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Thanks to the Internet Archive the history of American newspapers is more searchable than ever

NiemanLab: “My two intellectual loves are history and journalism — alternately, history and its first draft — and I’m always happy to see the two overlap. That’s the case with word that the Internet Archive has digitized nearly the entire back catalog of Editor & Publisher — for decades the bible of the newspaper industry — and made it searchable to all. I may be one of the youngest journalists to have experienced E&P in its period of pre-Internet glory, when it was the best (and often only) place to find out about job openings at newspapers. I remember, as a cub reporter at The (Toledo) Blade in 1997, going in with a couple of coworkers for a shared subscription so we could see who was hiring. The Internet knocked E&P off its perch, offering free-or-cheap competition for both job listings and media gossip and giving it the fusty smell of yesterday’s media, though it’s shown some signs of life under new owner Mike Blinder. It’s Blinder we have to thank for handing E&P’s archives over to the Internet Archive for digitizing:

When Blinder called Brewster Kahle of the Internet Archive and found out we had the microfilm for his back issues, he was very excited to find the microfilm was not only safe, but that the Internet Archive would digitize all of the issues at no cost to him. Blinder enthusiastically gave permission for the full 100-year history to be read and downloaded by anyone, anywhere — along with E&P’s International Yearbook and Market Guide. Going beyond the Internet Archive’s traditional lending system ensures it can be indexed by search engines and made maximally useful to readers and researchers. “I just went nuts,” Blinder recalls of learning about the project earlier this year. “I read history all the time. The fact that content about this incredible industry was available to humanity was exceptionally exciting.”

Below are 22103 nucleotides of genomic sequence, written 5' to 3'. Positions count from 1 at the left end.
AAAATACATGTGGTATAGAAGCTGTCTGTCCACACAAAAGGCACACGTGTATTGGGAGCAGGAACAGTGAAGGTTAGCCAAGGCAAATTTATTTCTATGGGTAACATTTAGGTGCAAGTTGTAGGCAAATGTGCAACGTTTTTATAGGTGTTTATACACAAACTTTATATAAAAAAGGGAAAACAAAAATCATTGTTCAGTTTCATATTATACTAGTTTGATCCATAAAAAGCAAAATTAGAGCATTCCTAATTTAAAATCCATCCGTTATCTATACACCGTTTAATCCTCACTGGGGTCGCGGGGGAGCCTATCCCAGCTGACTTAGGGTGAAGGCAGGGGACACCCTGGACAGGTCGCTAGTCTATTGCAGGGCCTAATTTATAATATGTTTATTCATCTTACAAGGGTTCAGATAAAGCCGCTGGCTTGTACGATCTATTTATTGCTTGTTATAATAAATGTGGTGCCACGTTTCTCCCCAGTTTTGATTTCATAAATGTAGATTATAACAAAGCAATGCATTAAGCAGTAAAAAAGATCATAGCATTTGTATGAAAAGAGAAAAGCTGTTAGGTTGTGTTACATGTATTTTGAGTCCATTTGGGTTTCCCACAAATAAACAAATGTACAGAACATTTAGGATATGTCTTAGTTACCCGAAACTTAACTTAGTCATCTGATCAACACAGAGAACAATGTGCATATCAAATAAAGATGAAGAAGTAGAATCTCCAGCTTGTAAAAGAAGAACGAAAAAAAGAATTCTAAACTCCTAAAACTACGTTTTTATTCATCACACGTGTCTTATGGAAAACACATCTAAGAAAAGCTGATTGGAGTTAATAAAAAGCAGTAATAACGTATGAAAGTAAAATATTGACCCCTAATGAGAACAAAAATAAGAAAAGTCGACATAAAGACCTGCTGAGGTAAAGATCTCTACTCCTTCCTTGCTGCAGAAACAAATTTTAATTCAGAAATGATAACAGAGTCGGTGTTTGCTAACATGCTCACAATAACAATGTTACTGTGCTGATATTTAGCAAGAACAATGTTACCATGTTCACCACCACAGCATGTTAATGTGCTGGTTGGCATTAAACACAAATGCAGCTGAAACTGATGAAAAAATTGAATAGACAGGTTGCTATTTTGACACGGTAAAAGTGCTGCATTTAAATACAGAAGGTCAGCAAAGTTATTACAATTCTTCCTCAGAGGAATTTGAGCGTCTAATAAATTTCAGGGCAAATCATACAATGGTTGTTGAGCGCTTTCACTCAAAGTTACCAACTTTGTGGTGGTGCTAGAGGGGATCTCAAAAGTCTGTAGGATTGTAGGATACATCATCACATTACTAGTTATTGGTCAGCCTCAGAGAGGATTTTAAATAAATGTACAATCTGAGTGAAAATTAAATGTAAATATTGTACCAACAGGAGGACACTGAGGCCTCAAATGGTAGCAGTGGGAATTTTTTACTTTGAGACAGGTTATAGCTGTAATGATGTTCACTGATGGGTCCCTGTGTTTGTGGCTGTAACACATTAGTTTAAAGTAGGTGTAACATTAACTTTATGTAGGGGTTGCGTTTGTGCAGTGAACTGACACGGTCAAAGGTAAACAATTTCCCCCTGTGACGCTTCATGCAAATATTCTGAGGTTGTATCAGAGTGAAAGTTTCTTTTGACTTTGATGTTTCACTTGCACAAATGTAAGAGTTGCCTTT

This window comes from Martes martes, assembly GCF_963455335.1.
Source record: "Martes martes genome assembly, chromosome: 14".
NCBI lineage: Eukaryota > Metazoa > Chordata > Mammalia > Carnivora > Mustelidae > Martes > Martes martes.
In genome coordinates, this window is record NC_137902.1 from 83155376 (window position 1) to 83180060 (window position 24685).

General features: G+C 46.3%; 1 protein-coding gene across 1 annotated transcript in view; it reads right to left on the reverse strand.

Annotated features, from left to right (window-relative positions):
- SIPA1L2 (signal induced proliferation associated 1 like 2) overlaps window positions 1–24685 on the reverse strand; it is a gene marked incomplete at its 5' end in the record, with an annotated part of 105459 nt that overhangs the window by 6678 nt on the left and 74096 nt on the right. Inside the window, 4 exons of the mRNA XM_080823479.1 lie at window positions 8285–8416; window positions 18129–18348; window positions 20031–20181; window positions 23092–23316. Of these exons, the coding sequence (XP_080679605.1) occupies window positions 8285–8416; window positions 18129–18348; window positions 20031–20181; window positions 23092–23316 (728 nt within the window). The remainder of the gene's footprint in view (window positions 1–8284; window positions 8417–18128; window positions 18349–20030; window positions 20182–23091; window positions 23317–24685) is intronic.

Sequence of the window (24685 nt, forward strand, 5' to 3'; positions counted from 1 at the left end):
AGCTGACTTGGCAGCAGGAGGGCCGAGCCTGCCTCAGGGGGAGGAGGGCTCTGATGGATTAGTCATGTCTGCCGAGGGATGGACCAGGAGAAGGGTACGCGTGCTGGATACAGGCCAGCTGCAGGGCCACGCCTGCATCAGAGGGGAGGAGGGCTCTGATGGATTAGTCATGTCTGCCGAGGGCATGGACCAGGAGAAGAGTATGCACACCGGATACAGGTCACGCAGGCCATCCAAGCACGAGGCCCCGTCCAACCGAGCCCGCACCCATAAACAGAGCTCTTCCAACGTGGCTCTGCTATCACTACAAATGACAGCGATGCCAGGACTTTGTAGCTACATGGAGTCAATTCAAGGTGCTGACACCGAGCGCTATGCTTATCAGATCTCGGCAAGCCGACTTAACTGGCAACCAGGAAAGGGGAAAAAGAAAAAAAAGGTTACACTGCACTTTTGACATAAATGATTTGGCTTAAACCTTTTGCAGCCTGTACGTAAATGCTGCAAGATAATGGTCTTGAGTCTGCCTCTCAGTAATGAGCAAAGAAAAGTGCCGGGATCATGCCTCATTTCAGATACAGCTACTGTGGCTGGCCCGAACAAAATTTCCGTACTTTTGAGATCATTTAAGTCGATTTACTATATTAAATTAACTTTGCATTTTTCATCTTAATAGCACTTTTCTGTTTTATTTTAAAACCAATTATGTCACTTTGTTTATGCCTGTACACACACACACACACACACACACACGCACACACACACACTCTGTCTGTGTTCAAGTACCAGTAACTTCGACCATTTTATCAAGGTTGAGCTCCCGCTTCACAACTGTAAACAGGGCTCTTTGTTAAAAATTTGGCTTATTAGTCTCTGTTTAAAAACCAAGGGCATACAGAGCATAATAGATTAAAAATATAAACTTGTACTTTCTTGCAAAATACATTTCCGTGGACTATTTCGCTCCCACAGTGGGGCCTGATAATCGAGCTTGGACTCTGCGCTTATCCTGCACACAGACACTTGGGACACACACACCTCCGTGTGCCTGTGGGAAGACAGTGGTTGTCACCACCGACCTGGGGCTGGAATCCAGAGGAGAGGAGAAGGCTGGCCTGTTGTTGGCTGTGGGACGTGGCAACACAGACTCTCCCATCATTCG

So if you’re at all interested in the 20th-century history of the American newspaper business, you now have access to a robust new resource. To give you a taste, I spent an afternoon combing through the archives to pull out some of the century’s most interesting moments; check them out below. (But before I release you to those clips, allow me a minute on my soapbox. Newspapers’ archives are an incredible storehouse of information about the history of our country. And too many of those archives are, as E&P’s were, left crumbling in some storage facility or hidden away on unindexed rolls of microfilm. If you work for a newspaper or magazine and your archives aren’t yet digitized and available online, do what Mike Blinder did and reach out to the Internet Archive, which can handle the process, often at no cost to you, and make sure the public will benefit from your newspaper’s work for years to come.)…”

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